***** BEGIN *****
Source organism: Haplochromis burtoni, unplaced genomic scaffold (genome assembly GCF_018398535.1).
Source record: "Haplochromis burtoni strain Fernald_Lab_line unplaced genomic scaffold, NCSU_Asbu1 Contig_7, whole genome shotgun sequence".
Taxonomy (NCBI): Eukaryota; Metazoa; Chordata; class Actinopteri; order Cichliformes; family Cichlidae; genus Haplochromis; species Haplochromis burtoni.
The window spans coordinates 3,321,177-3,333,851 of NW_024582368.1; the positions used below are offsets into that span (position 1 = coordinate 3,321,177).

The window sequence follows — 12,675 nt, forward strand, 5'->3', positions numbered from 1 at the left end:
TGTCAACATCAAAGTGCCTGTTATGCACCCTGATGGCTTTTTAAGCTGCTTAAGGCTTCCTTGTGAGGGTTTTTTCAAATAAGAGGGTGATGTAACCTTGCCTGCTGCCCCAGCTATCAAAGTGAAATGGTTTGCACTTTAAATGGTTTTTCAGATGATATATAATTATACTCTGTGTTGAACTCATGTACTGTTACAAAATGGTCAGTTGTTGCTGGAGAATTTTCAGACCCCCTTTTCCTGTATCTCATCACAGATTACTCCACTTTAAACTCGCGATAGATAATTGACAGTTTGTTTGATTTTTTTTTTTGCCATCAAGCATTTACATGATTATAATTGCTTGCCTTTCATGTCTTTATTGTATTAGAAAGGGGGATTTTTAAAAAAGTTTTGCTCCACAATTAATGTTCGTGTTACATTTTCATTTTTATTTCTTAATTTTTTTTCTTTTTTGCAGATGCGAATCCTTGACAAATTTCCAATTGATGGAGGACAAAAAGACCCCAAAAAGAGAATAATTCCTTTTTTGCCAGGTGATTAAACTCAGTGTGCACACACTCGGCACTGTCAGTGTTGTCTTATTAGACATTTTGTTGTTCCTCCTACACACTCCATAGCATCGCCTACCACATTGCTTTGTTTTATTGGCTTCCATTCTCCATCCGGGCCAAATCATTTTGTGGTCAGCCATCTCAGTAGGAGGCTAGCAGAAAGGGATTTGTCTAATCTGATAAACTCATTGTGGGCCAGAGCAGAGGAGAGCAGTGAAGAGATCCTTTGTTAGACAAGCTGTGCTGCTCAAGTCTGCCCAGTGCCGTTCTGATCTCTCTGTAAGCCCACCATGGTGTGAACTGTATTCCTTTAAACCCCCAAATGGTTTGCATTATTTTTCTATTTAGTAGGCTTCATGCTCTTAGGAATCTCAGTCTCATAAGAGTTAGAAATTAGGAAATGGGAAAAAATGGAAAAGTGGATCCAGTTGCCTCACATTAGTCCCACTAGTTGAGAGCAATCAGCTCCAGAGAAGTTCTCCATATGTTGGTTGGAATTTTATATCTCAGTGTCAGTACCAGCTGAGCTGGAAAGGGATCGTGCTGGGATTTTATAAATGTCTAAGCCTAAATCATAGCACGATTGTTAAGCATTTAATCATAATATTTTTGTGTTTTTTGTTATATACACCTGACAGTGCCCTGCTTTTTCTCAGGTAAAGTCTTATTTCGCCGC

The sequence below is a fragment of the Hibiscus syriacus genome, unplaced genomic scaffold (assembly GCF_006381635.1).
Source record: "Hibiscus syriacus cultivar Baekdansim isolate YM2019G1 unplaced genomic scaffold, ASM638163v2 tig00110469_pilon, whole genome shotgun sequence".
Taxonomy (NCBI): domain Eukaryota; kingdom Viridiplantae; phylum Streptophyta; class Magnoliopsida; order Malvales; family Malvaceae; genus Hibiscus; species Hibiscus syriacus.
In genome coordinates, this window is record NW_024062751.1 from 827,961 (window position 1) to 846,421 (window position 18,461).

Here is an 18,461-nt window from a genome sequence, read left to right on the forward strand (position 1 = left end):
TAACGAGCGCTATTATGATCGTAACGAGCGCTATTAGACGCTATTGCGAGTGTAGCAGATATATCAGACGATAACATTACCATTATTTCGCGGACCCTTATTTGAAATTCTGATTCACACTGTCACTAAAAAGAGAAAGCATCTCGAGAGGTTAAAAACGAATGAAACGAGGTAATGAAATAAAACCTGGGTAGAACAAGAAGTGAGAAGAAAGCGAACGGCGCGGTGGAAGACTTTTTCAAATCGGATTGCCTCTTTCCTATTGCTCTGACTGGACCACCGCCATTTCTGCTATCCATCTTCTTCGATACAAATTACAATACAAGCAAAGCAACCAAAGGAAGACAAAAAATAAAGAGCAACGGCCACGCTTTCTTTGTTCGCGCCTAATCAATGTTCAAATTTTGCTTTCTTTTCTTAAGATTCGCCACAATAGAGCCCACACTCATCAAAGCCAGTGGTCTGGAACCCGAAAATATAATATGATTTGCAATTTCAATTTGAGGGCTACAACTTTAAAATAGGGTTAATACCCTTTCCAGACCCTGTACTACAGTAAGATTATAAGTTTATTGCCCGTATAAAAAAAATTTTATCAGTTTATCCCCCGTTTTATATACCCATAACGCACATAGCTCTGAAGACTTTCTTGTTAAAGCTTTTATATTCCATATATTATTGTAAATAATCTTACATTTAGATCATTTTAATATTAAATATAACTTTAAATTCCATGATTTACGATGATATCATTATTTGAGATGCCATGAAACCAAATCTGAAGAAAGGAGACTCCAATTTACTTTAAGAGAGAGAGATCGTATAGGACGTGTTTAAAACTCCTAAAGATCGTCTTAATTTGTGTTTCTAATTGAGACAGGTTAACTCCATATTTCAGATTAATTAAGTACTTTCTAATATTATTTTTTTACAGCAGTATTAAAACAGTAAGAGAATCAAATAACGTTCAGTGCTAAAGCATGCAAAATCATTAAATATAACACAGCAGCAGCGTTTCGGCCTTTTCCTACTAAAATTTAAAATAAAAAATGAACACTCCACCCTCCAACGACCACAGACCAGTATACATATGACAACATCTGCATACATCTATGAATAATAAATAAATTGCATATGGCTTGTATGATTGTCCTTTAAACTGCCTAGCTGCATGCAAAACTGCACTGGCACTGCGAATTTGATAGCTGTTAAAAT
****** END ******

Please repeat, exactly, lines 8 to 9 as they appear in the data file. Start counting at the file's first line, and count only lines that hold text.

Source record: "Hibiscus syriacus cultivar Baekdansim isolate YM2019G1 unplaced genomic scaffold, ASM638163v2 tig00110469_pilon, whole genome shotgun sequence".
Taxonomy (NCBI): domain Eukaryota; kingdom Viridiplantae; phylum Streptophyta; class Magnoliopsida; order Malvales; family Malvaceae; genus Hibiscus; species Hibiscus syriacus.